I began the process of searching for an editor several years ago while I was writing my book, Finding Eagle. I was looking for someone who knew her stuff and would also respect the personal nature of my work.
Along the way, I came across a postcard Continue reading
From the first few weeks of learning to take a shamanic journey, I knew my journey experiences were destined to become a book. This was not because I had a conscious story or message to bring to the world, but because the journeys were there, in my notebook, calling to me and to the few close friends with whom I shared them.
I struggled for almost eight years to put these journeys into a publishable form, and I learned a few things along the way about organizing the ineffable.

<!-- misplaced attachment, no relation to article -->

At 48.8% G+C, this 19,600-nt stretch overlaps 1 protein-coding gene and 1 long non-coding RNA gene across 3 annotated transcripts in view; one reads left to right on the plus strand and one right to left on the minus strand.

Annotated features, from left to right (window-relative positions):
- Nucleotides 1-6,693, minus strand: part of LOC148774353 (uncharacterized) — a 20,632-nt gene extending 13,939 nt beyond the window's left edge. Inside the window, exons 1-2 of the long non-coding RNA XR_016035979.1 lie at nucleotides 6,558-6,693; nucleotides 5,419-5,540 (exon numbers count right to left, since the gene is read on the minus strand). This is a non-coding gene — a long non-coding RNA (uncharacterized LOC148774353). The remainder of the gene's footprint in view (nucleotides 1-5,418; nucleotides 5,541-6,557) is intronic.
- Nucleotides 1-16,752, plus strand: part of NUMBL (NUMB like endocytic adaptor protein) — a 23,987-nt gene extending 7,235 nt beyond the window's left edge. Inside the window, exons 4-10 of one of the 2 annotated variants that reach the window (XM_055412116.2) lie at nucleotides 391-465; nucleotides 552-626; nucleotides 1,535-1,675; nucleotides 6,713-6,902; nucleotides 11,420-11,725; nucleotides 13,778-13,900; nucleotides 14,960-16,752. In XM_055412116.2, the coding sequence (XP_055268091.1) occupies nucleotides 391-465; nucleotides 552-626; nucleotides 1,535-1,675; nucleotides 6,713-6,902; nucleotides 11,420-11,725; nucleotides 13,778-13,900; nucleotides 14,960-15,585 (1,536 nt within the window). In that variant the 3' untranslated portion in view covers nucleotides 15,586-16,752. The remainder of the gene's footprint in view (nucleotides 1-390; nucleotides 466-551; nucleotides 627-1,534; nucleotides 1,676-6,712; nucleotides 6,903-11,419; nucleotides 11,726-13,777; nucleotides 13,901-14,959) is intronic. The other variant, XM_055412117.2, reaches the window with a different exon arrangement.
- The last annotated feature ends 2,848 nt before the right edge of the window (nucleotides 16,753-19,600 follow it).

If you are like most right-brained, highly creative people, you are much more interested in the look and feel of your book and its message than you are in the rules of grammar, details of print and digital formatting, or technical specifications for clear, crisp images on the page. In days gone by, publishing houses took care of all these details and even went out of their way to provide their most popular and finicky authors with stipends and secluded retreats to nurture their creative sensibilities. Writers wrote, and the publishers took care of the rest.